I really do adore Ehrenreich and her work as a journalist; I think she is one of the most deep-cutting and insightful writers I have found who doesn't hold back. If you haven't yet read Nickled and Dimed, run and read that then come back here and finish this post. It will stun the pants off of you while making you a little bit of a better person for understanding some harsh realities behind our minimum wage culture from someone who voluntarily lived it. That, however, is not this book, which is a tour de force in and of itself. Ehrenreich turns her critical eye inward to explore her experience and to view it from sharp hindsight.

This is classic Ehrenreich: intelligent and penetrating while never being pedantic or assuming she can't trust her audience. She is on a literary journey that she kindly shares with us, her readers. She lays her experience bare on the table and examines it critically in order to get a good grip on what happened. Hindsight is 20/20 as we all know, but there are sometimes occurrences that can't be explained to easily. They require more insight and responsibility, and this treatise is one of those. It was also incredible to watch Ehrenreich explore her identity through her childhood and her college years; as we move through early adulthood in this book we get a strong sense of who Barbara is and what drove her life choices.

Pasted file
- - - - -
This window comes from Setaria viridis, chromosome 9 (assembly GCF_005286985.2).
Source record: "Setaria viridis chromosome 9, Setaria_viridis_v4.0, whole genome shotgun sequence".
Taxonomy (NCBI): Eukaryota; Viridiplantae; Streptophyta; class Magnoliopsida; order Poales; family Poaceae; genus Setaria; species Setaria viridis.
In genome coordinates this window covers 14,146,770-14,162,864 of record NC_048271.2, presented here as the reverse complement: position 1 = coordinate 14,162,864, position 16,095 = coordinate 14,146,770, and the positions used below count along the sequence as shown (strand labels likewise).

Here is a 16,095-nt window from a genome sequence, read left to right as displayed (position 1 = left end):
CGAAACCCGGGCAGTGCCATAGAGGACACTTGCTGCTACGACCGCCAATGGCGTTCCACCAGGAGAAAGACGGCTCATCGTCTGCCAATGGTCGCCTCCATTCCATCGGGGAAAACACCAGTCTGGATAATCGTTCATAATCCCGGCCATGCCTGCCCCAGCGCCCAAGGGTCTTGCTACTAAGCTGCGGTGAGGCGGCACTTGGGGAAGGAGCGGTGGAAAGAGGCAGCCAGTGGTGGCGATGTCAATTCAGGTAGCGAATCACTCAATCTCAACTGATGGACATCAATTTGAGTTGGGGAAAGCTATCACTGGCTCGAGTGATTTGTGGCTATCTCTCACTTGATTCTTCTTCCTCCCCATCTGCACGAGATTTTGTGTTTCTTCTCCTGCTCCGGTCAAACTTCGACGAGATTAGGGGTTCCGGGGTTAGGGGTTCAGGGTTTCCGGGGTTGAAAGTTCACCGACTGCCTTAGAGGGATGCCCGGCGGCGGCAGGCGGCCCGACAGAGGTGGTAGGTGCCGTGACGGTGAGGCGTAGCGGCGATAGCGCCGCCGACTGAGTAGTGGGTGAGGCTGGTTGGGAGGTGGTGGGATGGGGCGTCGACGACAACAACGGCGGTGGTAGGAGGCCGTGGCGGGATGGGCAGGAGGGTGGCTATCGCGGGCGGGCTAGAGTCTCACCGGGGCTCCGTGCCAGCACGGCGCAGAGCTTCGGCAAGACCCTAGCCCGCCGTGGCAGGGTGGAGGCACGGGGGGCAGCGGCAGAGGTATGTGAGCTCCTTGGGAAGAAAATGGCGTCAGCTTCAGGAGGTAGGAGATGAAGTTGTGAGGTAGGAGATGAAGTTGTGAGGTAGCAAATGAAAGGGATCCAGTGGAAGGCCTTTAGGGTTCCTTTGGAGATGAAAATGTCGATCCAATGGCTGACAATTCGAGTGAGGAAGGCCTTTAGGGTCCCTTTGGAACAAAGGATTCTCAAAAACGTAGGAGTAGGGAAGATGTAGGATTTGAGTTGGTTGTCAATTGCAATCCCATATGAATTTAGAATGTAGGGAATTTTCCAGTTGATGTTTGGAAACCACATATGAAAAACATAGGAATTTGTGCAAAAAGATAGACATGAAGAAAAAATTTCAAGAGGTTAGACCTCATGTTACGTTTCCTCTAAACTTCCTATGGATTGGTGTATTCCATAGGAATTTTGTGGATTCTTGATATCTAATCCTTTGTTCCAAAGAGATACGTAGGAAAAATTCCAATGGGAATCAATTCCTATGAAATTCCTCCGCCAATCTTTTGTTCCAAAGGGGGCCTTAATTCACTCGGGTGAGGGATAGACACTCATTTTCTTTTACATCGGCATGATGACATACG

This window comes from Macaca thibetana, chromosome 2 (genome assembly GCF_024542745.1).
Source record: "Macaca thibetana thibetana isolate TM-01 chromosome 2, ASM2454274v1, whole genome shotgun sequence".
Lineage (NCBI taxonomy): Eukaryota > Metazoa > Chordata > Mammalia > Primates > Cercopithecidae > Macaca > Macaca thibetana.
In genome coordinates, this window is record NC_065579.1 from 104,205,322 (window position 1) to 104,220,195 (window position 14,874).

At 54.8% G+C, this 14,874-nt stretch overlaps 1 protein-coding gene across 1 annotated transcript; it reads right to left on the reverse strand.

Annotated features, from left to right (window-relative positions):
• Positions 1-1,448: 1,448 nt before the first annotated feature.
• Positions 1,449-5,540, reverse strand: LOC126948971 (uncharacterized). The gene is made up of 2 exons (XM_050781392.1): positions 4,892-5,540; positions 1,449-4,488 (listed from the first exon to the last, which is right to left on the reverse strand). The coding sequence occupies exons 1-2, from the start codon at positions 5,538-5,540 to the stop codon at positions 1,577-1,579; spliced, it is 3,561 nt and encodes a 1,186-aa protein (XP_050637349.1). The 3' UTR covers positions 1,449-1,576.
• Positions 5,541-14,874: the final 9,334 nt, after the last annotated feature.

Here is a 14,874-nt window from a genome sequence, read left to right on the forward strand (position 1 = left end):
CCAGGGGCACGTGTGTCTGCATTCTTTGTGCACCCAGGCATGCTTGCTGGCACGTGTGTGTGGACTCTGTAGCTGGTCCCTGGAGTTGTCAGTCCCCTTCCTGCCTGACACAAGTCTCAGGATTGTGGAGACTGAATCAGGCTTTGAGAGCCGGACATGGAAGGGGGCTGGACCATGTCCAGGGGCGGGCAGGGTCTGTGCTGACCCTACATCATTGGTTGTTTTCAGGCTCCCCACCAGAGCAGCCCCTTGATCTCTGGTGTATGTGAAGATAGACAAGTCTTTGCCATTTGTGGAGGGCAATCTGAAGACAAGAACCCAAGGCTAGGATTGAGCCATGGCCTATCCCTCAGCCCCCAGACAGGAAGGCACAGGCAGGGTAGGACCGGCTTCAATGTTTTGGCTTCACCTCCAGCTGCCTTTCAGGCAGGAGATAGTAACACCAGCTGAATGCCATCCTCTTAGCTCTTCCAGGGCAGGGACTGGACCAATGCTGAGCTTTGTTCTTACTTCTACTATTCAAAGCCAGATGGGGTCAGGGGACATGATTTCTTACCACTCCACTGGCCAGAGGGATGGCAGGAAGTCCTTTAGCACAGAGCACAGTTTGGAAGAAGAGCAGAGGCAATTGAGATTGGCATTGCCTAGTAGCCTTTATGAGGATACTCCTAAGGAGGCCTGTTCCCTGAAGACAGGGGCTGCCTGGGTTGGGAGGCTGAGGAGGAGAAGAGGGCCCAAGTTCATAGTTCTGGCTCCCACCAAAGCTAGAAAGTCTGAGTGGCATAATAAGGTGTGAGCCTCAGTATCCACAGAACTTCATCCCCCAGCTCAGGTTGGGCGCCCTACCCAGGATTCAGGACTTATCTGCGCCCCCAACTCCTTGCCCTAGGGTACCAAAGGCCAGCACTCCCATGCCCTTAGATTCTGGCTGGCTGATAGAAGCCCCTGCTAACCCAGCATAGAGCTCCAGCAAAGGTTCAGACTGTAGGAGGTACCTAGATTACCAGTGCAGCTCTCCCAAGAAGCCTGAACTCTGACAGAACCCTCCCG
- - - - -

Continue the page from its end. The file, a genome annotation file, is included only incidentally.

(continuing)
This is a memoir of sorts, but a very specific kind. It is one that asks you as the reader to examine what it is you believe, and to reconcile it with her experiences in order to find a deeper meaning. That, my friends, is why I will always pick up a Barbara Ehrenreich book. She makes me smarter by her thoughtfulness and her literary care.

Hard copy for purchase below:

Tuesday, November 18, 2014

I Am Pilgrim: A Novel

I have some insanely crazy news--this here marks 500 posts. You read that number right. Isn't that crazy? I owe a big thank you to all of you, my readers, who come back again and again. I considered doing a "Best Of" post today, but instead I decided to do my thing and give you a book post. The book I have chosen, which I read this summer and have been sitting on the review, is the best I have ever read. Hands down. I was about a third of the way through when I announced to my family (we were on vacation): This is the best book I have ever read. Needless to say, the other two-thirds just confirmed it. Ladies and jellybeans--Sassy Peach Reads' 500th post. xx

One of the hottest books earlier this summer was Terry Hayes's I Am Pilgrim. Seriously. At BEA I asked around for the best book to grab, and it was consistently this one. I happened to miss the signing. I died a little inside. Then I just happened to be by the publisher's booth as they were giving out the last few copies. I grabbed one like a starving child eyeing a peanut butter sandwich.